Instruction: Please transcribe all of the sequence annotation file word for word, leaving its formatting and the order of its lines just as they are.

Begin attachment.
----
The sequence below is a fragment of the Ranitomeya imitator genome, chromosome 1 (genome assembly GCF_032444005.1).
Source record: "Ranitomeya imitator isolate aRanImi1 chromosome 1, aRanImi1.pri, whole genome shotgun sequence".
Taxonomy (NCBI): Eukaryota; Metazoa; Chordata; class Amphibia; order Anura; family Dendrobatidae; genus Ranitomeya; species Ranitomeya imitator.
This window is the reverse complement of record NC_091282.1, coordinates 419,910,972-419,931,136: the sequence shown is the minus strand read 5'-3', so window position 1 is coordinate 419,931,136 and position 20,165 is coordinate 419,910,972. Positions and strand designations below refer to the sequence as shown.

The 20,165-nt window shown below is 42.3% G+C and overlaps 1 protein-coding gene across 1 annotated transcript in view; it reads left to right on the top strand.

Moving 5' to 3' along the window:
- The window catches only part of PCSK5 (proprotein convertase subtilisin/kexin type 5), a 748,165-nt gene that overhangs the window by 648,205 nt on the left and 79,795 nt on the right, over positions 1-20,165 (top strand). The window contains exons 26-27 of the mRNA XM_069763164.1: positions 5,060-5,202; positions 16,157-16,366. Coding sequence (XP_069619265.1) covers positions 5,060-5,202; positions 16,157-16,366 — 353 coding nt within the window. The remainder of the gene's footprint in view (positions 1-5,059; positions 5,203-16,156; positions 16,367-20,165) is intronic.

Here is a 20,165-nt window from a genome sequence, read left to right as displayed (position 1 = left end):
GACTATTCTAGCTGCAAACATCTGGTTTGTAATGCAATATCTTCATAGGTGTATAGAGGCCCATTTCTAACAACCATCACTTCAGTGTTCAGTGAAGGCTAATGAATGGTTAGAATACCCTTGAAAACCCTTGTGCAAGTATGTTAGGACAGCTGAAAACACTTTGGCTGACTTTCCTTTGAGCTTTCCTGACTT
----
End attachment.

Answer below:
The sequence below is a fragment of the Ranitomeya imitator genome, chromosome 1 (genome assembly GCF_032444005.1).
Source record: "Ranitomeya imitator isolate aRanImi1 chromosome 1, aRanImi1.pri, whole genome shotgun sequence".
Taxonomy (NCBI): Eukaryota; Metazoa; Chordata; class Amphibia; order Anura; family Dendrobatidae; genus Ranitomeya; species Ranitomeya imitator.
This window is the reverse complement of record NC_091282.1, coordinates 419,910,972-419,931,136: the sequence shown is the minus strand read 5'-3', so window position 1 is coordinate 419,931,136 and position 20,165 is coordinate 419,910,972. Positions and strand designations below refer to the sequence as shown.

The 20,165-nt window shown below is 42.3% G+C and overlaps 1 protein-coding gene across 1 annotated transcript in view; it reads left to right on the top strand.

Moving 5' to 3' along the window:
- The window catches only part of PCSK5 (proprotein convertase subtilisin/kexin type 5), a 748,165-nt gene that overhangs the window by 648,205 nt on the left and 79,795 nt on the right, over positions 1-20,165 (top strand). The window contains exons 26-27 of the mRNA XM_069763164.1: positions 5,060-5,202; positions 16,157-16,366. Coding sequence (XP_069619265.1) covers positions 5,060-5,202; positions 16,157-16,366 — 353 coding nt within the window. The remainder of the gene's footprint in view (positions 1-5,059; positions 5,203-16,156; positions 16,367-20,165) is intronic.

Here is a 20,165-nt window from a genome sequence, read left to right as displayed (position 1 = left end):
GACTATTCTAGCTGCAAACATCTGGTTTGTAATGCAATATCTTCATAGGTGTATAGAGGCCCATTTCTAACAACCATCACTTCAGTGTTCAGTGAAGGCTAATGAATGGTTAGAATACCCTTGAAAACCCTTGTGCAAGTATGTTAGGACAGCTGAAAACACTTTGGCTGACTTTCCTTTGAGCTTTCCTGACTT